When was the last time you, or your PR company, sent out a press release to the media and got cranky that nothing was ever published? ‘It’s the damn journalists’ fault – they just don’t understand my business and they don’t get how important this announcement is’. Pray stop and think a little.
Journalists, like most people these days, are short on time and resources. So too are the audiences they write for. So if your press release didn’t elicit any interest from the journalists you sent it to, then perhaps you should stop and consider why.
The first question you should ask yourself is; is this really newsworthy? I’ve lost count of the number of press releases I’ve seen that contain nothing at all of note. So before you plough ahead and work up a press release, ask yourself carefully “does this news really warrant a press release”?
The second question you should ask yourself is this. Is your release relevant to the media you intend sending it to? The tendency is to assume that because a story is important to you, it’s important to everyone. Or do you blast out a release to all and sundry hoping that someone will pick it up. Did you ever consider how many releases the average journalist receives in a day and how totally irrelevant a large percentage of them are to that journalist’s audience? So make sure the media outlet you send your release to talks to an audience that is likely to be interested in what you consider to be news.
A journalist’s first loyalty is to their reader. Everything they write needs to be relevant to their target audience.
Media audiences turn to media sources they consider are reliable and relevant to their needs. In other words, media sources where the journalists and editors have a strong understanding of their audiences’ needs.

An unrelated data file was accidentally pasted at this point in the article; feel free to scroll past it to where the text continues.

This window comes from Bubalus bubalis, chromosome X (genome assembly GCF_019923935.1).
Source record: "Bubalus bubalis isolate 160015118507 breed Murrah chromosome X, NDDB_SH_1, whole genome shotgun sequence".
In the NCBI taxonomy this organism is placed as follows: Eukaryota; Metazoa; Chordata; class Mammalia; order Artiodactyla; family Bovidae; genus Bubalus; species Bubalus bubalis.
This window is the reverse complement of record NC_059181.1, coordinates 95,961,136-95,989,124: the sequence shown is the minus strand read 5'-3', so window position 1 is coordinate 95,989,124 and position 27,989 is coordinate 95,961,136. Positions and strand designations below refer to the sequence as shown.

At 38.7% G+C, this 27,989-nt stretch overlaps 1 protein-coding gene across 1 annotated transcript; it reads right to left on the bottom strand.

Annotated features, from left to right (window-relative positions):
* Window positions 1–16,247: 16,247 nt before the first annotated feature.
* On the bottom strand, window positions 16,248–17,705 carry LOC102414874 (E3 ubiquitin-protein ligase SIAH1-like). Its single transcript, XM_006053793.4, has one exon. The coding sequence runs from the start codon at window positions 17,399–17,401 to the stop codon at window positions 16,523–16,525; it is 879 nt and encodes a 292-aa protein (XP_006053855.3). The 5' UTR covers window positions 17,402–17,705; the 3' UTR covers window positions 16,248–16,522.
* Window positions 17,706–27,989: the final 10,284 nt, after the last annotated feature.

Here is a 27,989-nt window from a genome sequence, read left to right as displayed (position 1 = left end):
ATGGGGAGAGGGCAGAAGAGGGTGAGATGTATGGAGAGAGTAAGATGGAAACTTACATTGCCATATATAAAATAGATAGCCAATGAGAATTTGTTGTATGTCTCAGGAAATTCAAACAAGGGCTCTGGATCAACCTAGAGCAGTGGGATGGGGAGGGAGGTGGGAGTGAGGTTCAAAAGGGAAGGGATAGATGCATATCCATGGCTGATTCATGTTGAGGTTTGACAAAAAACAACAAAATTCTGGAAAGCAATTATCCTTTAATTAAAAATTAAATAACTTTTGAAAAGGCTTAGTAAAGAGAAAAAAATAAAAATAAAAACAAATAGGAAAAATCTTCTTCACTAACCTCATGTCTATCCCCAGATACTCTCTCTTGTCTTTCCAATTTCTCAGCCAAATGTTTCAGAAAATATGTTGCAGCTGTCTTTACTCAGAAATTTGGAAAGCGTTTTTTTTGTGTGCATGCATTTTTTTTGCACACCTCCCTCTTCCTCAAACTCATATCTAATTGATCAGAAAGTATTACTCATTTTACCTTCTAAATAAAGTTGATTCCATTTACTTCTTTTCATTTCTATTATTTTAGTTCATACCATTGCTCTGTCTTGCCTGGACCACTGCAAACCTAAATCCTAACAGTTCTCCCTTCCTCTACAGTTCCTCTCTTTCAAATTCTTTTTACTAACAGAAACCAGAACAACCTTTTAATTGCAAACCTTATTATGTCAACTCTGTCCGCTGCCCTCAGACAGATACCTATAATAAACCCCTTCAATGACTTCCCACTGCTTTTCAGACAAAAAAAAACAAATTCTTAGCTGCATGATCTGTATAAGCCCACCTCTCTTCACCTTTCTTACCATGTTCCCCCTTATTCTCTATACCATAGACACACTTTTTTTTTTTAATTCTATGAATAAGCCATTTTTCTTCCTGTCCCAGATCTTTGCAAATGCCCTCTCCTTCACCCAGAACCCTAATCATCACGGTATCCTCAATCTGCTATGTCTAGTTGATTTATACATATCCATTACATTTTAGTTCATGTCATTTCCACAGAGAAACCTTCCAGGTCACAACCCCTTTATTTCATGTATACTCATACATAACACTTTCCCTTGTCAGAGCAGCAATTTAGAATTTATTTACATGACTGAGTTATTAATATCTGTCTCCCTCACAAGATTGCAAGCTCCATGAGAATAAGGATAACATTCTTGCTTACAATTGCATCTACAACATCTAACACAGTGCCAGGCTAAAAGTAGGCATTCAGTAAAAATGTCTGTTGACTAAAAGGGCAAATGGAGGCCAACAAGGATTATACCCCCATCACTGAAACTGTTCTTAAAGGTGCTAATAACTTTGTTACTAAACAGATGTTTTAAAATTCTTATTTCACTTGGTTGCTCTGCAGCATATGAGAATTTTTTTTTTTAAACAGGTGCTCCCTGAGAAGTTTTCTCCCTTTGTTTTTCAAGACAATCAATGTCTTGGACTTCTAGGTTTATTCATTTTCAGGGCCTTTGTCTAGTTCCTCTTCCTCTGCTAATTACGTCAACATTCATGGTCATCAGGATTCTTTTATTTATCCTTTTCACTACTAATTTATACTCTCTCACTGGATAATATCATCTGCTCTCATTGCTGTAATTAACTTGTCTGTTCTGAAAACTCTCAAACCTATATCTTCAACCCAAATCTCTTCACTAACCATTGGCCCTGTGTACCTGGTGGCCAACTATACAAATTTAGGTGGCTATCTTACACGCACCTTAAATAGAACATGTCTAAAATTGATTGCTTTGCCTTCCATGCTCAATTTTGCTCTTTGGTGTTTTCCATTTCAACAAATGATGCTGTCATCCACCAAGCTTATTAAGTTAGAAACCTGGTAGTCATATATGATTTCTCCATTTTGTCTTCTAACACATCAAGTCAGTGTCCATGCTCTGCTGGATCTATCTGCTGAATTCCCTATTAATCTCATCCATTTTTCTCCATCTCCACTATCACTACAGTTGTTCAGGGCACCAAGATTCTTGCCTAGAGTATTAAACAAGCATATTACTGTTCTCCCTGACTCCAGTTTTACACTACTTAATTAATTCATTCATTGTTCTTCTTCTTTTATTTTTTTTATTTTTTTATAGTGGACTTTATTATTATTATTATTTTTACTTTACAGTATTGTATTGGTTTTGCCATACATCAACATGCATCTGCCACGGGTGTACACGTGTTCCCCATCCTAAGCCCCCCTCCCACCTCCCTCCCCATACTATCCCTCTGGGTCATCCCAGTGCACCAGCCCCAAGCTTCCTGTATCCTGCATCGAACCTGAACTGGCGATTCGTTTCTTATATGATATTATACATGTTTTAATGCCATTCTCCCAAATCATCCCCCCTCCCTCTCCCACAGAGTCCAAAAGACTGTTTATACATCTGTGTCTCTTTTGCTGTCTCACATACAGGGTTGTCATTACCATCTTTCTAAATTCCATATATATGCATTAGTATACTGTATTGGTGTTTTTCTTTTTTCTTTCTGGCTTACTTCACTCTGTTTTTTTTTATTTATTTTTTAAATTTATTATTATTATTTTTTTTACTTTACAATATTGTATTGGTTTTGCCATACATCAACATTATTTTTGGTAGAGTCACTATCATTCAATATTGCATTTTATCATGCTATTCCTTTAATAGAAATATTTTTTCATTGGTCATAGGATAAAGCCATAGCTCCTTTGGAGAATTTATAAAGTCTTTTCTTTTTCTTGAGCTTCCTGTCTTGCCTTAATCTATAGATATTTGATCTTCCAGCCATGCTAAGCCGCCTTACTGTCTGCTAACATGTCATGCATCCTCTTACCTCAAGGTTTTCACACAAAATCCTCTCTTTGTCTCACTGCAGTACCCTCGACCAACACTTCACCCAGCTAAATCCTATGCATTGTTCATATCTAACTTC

So wise up to this. Understand that any release or communication you send has to be targeted and relevant. If you pump out releases to all and sundry it’s no more than spam. That annoys people, and will receive the consideration it deserves from editors – they’ll file it straight into the little round ‘out tray’.
Far too many companies fail to understand this and work on the basis that the more releases they send out, the more likely they are to get media coverage … Wrong! Consider the parable about the “boy that cried wolf”. Cry wolf too many times and your voice ceases to be heard – which means when you do have something important to say, the people that you need to say it to have long since stopped listening.
Lastly, think about your news from the audience’s perspective. What’s of interest to the publication’s audience about your ‘news’? That’s what a good journalist will be looking for. So you’ve hired a new person, or launched a new product.
That might be important news to you. But what is it about that news that’s important to the readers of the publication you want to reach out to? What’s the “so what” factor?
Put yourself in the readers’ shoes and ask yourself “why would they be interested in my story?” What’s in it for them? And write your release accordingly.
So next time, before you put together a press release full of pithy self-congratulation and barely concealed sales pitches, stop and ask yourself three simple questions. Is it really news? Is the media I’m sending it to relevant to my message? Have I got something that’s of interest to that publication’s audience?
Answer all of those questions with a ‘yes’ and there’s a good chance your press release will actually get some cut through. Answer any with a ‘no’, and chances are your press release will wind up straight in the out basket.
Bob Pinchin is the director of Sway.tech, a specialist communications house for technology companies. Email: firstname.lastname@example.org